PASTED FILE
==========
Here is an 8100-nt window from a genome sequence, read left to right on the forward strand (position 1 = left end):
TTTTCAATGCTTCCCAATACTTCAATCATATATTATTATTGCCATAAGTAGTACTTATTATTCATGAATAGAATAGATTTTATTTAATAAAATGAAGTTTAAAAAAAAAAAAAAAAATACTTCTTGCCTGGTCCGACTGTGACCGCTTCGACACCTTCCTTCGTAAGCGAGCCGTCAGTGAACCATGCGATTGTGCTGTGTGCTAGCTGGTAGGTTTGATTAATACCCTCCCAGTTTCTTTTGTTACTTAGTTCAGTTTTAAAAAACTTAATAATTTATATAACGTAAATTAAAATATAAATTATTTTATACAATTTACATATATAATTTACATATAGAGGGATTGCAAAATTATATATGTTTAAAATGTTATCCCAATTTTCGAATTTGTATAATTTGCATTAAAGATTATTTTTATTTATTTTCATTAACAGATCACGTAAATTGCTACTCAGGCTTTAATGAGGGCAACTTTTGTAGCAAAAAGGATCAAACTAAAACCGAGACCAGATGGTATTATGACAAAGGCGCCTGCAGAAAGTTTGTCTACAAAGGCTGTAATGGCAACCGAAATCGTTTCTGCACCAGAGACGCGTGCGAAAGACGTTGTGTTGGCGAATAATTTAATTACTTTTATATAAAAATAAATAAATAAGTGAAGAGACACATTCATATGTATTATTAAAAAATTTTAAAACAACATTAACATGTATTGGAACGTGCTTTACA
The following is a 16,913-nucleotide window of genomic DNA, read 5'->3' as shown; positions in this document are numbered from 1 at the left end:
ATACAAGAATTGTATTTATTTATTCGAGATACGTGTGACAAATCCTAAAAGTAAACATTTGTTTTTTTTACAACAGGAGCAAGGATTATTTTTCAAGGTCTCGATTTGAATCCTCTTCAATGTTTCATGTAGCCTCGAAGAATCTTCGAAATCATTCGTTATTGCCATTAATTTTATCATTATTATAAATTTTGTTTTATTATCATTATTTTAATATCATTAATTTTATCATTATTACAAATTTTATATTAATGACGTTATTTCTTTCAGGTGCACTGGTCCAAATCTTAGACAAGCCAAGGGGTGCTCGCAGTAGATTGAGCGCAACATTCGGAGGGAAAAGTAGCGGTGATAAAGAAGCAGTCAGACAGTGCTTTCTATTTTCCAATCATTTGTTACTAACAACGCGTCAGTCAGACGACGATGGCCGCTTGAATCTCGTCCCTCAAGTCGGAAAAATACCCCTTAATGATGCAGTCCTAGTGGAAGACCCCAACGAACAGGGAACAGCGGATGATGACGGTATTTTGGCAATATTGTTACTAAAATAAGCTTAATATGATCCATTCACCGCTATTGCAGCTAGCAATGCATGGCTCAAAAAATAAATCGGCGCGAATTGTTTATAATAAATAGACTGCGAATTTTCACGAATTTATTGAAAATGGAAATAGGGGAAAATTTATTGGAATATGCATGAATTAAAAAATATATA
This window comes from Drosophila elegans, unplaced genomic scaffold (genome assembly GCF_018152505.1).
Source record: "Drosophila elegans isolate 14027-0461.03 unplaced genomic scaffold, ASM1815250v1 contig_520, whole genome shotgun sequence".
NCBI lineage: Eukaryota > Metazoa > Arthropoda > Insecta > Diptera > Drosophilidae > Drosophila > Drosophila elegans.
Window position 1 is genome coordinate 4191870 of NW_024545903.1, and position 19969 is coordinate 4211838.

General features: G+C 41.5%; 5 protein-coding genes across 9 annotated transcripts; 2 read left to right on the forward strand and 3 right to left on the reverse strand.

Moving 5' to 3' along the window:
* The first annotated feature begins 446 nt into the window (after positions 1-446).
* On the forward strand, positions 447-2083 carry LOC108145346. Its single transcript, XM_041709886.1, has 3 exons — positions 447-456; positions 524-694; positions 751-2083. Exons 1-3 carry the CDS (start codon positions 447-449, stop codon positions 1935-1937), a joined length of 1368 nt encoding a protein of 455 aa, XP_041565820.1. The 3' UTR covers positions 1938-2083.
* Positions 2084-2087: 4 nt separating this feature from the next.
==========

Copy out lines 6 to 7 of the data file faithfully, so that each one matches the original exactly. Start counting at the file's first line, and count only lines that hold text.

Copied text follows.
Source record: "Drosophila elegans isolate 14027-0461.03 unplaced genomic scaffold, ASM1815250v1 contig_520, whole genome shotgun sequence".
NCBI lineage: Eukaryota > Metazoa > Arthropoda > Insecta > Diptera > Drosophilidae > Drosophila > Drosophila elegans.